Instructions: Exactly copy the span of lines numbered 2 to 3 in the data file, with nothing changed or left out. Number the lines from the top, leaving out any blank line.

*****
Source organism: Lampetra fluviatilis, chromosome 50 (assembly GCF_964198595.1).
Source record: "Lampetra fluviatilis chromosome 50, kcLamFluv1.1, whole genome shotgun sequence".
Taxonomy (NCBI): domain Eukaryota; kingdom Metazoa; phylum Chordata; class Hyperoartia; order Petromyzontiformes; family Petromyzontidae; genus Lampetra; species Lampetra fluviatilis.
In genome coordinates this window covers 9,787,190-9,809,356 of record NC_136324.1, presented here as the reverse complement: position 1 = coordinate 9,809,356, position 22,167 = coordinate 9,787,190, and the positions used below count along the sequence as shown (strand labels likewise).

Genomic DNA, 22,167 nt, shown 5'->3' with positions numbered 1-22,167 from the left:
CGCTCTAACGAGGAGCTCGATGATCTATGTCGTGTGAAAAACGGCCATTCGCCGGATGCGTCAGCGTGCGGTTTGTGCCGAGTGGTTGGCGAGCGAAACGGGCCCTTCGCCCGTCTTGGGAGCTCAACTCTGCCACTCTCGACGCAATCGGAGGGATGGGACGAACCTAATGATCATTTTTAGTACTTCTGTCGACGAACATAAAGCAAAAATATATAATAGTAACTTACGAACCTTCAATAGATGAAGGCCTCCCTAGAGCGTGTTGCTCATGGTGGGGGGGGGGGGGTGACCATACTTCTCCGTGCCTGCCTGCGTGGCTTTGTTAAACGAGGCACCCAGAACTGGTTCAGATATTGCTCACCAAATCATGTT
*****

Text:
Source record: "Lampetra fluviatilis chromosome 50, kcLamFluv1.1, whole genome shotgun sequence".
Taxonomy (NCBI): domain Eukaryota; kingdom Metazoa; phylum Chordata; class Hyperoartia; order Petromyzontiformes; family Petromyzontidae; genus Lampetra; species Lampetra fluviatilis.